UA Solar Racing Team Update - On to Kingman, Barstow
The University of Arizona Solar Racing Team continues to lead in the stock car class in the American Solar Challenge. Their car, Monsoon, also is ahead of most of the open class cars.
You can read about the team's progress in Professor Dunbar Birnie's report below. It was filed from Flagstaff, Ariz. yesterday. Birnie is faculty advisor to the team.
He also sent several photos with his latest report. You can see them (along with photos sent earlier) at : http://www.engr.arizona.edu/newsletters/car_photos/index.html
For a complete rundown on the American Solar Challenge, see: http://www.formulasun.org/asc/index.html
SOLAR CAR UPDATE 7/22/01
Hi! Greetings from "The Mother Road" - Old Route 66!!
This report is being sent from Flagstaff soon after our team left the checkpoint this morning. Everything is continuing to go great for the team and we are maintaining our leading position among the "stock" class cars -- and still keeping ahead of most of the "open" class cars too!
Many thanks for the numerous e-mail messages of support from those of you on the listserve who have been following our progress! And, special thanks to the parents and friends who made it to Flagstaff and greeted us as we arrived at the checkpoint here just before 5:30 pm local time last night (Saturday). I know that others had wanted to be there but since it was so difficult for us to get e-mail connection during the past few days, it wasn't possible to give you all enough warning to make the trip.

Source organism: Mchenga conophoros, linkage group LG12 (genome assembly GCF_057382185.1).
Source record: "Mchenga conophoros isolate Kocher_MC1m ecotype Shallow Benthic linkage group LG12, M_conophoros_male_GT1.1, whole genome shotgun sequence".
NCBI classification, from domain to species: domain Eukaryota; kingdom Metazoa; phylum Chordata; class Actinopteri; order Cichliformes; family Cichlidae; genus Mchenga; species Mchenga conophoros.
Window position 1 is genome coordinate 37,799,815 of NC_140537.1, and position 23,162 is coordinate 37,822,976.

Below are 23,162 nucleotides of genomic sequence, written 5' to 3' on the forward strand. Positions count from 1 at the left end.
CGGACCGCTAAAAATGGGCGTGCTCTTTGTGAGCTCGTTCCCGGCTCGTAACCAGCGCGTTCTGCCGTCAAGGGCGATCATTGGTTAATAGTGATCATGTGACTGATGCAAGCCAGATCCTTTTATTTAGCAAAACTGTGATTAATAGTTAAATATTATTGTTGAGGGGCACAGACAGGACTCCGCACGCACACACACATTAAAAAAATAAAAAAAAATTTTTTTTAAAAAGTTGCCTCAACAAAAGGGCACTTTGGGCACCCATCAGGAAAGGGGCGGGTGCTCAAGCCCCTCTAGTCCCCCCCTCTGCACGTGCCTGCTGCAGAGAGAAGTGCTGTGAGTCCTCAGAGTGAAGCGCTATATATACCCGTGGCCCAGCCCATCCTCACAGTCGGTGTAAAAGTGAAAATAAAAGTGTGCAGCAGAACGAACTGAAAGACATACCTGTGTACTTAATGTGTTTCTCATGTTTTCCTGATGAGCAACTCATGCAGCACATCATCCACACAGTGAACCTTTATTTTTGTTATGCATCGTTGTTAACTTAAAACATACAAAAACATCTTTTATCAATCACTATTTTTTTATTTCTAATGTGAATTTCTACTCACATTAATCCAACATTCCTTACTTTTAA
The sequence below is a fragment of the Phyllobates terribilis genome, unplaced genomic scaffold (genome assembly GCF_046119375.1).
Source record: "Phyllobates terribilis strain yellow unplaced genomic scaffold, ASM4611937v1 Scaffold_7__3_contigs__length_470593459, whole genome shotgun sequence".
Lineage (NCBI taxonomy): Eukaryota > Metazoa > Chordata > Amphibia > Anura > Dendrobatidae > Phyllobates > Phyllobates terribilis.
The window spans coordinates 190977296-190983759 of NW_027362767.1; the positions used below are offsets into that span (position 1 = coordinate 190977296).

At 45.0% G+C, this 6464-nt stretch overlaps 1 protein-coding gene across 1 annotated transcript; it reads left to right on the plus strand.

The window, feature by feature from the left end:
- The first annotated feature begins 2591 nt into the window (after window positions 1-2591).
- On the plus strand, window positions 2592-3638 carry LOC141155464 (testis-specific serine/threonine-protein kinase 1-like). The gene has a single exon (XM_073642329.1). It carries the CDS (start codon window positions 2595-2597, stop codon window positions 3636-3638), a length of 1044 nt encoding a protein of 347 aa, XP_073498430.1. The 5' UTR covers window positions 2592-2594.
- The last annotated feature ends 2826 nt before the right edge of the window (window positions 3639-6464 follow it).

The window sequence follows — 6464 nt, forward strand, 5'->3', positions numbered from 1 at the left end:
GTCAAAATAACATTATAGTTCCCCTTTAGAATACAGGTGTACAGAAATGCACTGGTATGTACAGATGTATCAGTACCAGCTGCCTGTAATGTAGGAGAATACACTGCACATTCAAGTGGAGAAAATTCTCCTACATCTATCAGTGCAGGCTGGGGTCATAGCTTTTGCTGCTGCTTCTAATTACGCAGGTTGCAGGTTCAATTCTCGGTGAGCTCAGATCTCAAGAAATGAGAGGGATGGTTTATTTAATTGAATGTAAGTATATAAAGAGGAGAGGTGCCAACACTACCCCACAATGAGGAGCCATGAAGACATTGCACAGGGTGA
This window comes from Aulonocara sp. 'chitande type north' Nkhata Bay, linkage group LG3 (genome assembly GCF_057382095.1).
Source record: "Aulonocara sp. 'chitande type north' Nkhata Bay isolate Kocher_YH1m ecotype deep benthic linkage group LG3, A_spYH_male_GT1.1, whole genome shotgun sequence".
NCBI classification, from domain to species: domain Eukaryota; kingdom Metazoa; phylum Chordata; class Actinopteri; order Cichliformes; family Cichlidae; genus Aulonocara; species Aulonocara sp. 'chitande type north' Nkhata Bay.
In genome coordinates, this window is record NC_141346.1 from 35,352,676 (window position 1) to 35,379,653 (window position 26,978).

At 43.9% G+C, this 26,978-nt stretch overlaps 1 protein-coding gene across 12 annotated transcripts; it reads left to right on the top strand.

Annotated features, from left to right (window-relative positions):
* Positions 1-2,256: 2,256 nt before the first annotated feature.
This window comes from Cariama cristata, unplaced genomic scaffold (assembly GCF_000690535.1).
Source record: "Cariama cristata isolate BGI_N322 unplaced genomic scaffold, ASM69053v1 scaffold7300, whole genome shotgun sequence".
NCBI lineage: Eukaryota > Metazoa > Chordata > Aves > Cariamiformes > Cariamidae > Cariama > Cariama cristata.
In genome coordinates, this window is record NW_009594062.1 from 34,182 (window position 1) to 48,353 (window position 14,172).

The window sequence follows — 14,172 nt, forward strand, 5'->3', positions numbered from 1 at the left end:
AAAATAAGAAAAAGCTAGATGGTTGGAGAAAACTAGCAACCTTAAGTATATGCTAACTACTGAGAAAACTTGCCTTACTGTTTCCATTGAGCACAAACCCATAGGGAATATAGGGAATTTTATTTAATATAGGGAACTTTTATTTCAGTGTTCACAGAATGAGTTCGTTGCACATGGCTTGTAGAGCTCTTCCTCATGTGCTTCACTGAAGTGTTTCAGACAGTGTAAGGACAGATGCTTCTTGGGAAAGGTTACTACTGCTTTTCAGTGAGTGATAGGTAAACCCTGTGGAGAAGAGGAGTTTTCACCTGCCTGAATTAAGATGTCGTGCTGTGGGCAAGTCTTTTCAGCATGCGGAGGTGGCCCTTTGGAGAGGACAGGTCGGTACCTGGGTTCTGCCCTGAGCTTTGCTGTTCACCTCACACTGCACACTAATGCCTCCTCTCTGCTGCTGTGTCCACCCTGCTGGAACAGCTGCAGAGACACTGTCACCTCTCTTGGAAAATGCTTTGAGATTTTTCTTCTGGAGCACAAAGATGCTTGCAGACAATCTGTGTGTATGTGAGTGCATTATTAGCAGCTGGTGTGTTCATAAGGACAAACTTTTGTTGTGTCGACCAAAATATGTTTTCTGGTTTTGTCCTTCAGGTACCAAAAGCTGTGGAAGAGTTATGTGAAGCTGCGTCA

Since I'm now at a good computer connection at NAU, I'll take the time to give a bunch of information that you may want about the race. First, I'll summarize the past few days of travel. Next, I'll give you my best guess about the team's continuing travel towards the finish line. Finally, I will give some pointers about how to use the formula-sun website to track our progress.
Thursday night we stayed in Tucumcari NM in front of Mesa Technical College. Starting there we had the most difficult day of climbing higher in altitude. The day was partly cloudy so we didn't have the maximum power, but we were able to reach the Albuquerque NM checkpoint some time before 2PM. This was an extra-long media stop (2+1/2 hrs)n with a sort of festival feel with solar and other energy displays on hand.
We got underway around 4:20 and continued west reaching Grants NM, where we spent Friday night. It rained heavily that night but the rain stopped before dawn. However, the sky was completely socked in by clouds. Working from our battery pack and what little stray light leaked through the clouds, we limped forward at speeds much lower than we had been going up to that point (typically 20-25 mph!). This kept up until Gallup NM, our next checkpoint. After that, we forged on -- conserving our power as well as possible.